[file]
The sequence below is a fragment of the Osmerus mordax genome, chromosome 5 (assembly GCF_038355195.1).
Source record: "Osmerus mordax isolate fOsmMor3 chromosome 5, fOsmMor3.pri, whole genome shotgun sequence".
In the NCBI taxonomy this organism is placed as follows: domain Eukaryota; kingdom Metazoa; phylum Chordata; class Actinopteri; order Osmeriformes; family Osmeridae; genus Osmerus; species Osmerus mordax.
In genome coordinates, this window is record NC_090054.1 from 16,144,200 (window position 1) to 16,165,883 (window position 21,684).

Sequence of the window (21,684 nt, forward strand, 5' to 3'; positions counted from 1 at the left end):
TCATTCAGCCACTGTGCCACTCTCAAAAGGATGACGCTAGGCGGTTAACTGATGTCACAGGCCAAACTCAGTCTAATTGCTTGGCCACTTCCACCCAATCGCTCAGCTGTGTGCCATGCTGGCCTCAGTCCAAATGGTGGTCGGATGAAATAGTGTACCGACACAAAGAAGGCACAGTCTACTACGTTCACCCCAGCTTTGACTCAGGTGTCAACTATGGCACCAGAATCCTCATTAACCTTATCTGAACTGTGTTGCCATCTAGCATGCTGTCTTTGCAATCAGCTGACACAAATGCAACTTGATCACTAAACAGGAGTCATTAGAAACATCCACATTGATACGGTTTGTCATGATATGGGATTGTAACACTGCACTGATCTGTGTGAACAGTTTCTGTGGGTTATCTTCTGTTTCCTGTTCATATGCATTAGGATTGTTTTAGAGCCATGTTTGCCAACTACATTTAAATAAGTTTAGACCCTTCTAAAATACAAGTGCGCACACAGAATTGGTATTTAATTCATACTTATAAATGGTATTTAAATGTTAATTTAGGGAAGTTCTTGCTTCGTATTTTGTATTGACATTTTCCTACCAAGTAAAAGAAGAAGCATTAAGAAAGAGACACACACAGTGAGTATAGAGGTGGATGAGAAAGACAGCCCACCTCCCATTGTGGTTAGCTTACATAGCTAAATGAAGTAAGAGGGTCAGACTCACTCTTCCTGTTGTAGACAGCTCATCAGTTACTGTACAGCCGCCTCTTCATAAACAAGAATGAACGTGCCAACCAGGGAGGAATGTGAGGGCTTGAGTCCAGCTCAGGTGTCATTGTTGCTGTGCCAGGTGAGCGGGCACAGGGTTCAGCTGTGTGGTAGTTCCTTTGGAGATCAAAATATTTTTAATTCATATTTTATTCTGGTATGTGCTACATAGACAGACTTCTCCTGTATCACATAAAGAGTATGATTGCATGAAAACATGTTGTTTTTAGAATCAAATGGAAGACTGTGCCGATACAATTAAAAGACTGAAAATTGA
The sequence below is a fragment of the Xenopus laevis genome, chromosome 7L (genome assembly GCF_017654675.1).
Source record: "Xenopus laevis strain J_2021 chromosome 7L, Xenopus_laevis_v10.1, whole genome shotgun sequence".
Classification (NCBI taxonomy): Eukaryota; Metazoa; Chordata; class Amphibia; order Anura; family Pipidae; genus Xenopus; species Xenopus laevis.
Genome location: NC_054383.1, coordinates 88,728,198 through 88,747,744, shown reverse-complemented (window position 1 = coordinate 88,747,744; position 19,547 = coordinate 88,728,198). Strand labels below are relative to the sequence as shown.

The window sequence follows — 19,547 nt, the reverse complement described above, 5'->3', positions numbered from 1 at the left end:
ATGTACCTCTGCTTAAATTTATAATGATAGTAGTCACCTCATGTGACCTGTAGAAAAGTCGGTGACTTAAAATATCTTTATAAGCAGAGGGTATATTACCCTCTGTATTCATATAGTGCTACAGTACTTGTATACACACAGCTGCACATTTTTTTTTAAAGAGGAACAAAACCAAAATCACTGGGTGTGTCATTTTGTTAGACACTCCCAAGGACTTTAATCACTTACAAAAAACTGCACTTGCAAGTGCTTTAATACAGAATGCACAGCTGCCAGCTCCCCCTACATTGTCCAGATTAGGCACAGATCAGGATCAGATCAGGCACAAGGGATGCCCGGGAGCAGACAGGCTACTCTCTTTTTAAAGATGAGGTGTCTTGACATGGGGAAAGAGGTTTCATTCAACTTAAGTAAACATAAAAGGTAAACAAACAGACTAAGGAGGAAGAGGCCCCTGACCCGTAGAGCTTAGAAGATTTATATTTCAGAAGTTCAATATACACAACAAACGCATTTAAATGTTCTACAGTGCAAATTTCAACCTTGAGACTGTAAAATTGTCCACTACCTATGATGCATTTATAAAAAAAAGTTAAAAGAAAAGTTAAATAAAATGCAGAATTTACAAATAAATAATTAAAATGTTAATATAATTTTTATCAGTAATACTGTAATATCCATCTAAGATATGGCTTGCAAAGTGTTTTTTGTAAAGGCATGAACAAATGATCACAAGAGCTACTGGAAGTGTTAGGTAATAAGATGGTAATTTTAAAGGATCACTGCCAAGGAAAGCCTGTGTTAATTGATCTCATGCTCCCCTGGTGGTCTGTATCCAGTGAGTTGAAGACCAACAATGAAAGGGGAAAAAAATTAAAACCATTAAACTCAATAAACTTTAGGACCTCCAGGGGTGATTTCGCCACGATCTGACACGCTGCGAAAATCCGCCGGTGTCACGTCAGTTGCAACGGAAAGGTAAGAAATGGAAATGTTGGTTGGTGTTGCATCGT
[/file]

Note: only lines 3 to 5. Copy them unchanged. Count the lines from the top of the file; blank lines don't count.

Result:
In the NCBI taxonomy this organism is placed as follows: domain Eukaryota; kingdom Metazoa; phylum Chordata; class Actinopteri; order Osmeriformes; family Osmeridae; genus Osmerus; species Osmerus mordax.
In genome coordinates, this window is record NC_090054.1 from 16,144,200 (window position 1) to 16,165,883 (window position 21,684).

Sequence of the window (21,684 nt, forward strand, 5' to 3'; positions counted from 1 at the left end):